Finally, William points out that putting a floor on the price for carbon allowances in a cap and trade system contradicts the argument that allowances let you set right emission levels, something that's a lot harder to do with taxes.  He's right, but this gets back to initial assumptions - the cap-and-trade isn't a platonic ideal but an assessment of what's politically and economically achievable.  Putting a floor (or ceiling) on the price is a way to correct for misjudgments at the beginning as to what would be achievable in the future.

UPDATE:  William responds in the comments.

12 comments:

William Connolley said...

You've done nothing to convince me that I'm wrong and you're right.

* "cap-and-trade isn't a platonic ideal but an assessment of what's politically and economically achievable." - cap-n-trade is a disaster in Europe and appears to be a non-starter in the US. Despite your professed pragmatism, you don't seem to be able to take that in.
* the US love of regulation appears to be because of the illusion that regulation is free, but taxes cost. Both halves of this are wrong. Proceeding on the basis of being wrong isn't going to go right in the end.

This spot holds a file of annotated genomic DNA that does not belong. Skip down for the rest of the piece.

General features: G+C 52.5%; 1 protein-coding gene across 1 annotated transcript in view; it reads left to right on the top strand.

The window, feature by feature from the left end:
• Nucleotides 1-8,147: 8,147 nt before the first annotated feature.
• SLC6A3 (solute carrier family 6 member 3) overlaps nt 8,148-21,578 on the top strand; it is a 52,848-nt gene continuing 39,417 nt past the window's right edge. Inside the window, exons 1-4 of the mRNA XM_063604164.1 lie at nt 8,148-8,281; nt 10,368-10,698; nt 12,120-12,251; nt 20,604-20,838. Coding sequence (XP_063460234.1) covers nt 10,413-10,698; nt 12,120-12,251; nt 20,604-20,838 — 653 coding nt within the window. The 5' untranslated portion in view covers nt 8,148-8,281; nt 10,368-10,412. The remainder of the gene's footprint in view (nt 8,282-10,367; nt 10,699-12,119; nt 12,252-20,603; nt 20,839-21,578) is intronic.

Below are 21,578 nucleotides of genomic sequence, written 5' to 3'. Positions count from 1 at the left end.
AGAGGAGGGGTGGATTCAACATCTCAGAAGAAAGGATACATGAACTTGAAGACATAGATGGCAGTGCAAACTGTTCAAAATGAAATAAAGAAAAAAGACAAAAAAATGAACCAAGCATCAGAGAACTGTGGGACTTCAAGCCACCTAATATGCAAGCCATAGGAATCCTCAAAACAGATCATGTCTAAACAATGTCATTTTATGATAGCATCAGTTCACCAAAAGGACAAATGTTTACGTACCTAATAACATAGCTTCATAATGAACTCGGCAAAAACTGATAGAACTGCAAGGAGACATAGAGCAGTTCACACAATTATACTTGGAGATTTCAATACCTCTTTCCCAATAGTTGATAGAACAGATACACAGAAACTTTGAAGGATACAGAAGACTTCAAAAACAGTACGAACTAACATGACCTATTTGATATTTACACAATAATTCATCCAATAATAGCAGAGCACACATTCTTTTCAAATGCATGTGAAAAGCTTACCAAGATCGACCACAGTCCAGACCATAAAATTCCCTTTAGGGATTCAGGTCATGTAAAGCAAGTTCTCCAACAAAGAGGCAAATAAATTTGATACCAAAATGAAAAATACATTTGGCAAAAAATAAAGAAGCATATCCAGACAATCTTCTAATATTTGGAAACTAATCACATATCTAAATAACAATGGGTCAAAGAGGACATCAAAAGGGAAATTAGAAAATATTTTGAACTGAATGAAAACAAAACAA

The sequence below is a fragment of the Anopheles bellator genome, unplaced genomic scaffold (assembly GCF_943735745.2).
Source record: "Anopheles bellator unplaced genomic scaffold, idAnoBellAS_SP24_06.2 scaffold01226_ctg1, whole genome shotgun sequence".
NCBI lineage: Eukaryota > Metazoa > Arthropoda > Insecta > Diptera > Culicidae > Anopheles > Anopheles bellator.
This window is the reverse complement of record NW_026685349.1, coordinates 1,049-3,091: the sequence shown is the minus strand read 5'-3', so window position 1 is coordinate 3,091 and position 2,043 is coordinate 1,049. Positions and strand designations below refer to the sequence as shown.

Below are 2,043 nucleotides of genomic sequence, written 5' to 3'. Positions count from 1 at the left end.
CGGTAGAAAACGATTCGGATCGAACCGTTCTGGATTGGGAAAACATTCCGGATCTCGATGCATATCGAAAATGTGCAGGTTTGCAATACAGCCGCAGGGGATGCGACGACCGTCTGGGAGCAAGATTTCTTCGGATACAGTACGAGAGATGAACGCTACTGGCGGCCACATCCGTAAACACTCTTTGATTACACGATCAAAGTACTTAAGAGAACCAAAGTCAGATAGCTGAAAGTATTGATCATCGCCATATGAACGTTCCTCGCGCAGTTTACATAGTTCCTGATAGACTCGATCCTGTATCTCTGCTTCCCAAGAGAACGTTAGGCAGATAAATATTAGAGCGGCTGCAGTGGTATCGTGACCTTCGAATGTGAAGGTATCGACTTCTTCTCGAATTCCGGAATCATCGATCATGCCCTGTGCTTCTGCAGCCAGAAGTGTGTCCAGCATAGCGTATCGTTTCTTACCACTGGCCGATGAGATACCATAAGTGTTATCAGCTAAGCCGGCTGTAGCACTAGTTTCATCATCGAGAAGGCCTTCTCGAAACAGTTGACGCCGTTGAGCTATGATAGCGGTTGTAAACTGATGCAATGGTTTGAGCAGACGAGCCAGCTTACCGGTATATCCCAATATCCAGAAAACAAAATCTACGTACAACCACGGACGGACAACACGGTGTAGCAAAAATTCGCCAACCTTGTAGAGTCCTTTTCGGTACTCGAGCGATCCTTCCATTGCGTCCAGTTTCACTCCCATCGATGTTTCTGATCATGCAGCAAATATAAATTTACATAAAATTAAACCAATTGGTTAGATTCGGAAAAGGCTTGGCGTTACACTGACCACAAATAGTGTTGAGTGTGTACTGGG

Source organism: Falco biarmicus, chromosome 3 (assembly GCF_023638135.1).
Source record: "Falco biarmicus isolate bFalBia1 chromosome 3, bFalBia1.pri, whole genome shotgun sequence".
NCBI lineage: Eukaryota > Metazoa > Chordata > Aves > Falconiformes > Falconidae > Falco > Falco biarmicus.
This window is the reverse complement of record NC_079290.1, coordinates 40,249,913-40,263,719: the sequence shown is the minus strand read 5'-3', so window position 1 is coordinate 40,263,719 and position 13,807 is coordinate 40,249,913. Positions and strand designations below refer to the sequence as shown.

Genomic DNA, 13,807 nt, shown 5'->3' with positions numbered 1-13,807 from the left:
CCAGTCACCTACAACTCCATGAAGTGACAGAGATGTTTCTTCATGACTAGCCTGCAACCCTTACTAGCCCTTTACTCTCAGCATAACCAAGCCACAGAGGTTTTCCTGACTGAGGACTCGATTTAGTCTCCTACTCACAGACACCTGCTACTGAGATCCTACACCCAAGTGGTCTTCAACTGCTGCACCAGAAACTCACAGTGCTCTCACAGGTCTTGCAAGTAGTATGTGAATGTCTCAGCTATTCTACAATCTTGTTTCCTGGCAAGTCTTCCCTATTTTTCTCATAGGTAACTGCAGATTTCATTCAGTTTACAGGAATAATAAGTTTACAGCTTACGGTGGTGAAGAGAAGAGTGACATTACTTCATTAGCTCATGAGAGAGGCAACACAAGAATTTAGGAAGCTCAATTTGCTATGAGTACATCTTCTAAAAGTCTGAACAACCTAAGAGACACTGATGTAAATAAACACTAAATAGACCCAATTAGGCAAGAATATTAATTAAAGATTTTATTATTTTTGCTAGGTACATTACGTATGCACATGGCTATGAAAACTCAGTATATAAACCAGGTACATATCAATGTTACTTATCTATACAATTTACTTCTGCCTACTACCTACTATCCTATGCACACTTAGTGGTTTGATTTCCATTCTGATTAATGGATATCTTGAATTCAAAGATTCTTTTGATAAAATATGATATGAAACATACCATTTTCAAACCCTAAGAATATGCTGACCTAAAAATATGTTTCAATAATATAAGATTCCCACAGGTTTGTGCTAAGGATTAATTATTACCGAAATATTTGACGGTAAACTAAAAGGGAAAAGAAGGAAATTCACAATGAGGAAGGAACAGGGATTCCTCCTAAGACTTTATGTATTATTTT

Anonymous said...

This tax supposes that CO2 plays some role in global warming and that taxing carbon will reduce global warming. This is where the tax argument fails, not at the revenue-neutral stage.

Taxing broccoli could be revenue-neutral, as well. So why not tax broccoli?

Hardy Cross

Anonymous said...

Patrick 027

Re Hardy Cross - fortunately, large Broccoli fragment aerosols have very very short residence times in the atmosphere, are not produced in large amounts, and thus have a negligible effect on climate. :)

Brian said...

William - I agree cap-and-trade will go nowhere on the US national level for the short term, and also nowhere in the medium term unless filibuster rules are limited and everything else turns out right. However, we do have a brand new cap-and-trade system in California and a utility-sector version in Northeastern US states. Other countries outside of Europe are also working on their own version:

http://www.washingtonpost.com/blogs/ezra-klein/post/around-the-world-cap-and-trade-is-still-alive-and-kicking/2012/06/05/gJQACSKVGV_blog.html

All this has a lot more to show for it politically than a carbon tax. And even at the US national level, cap and trade got close to passage.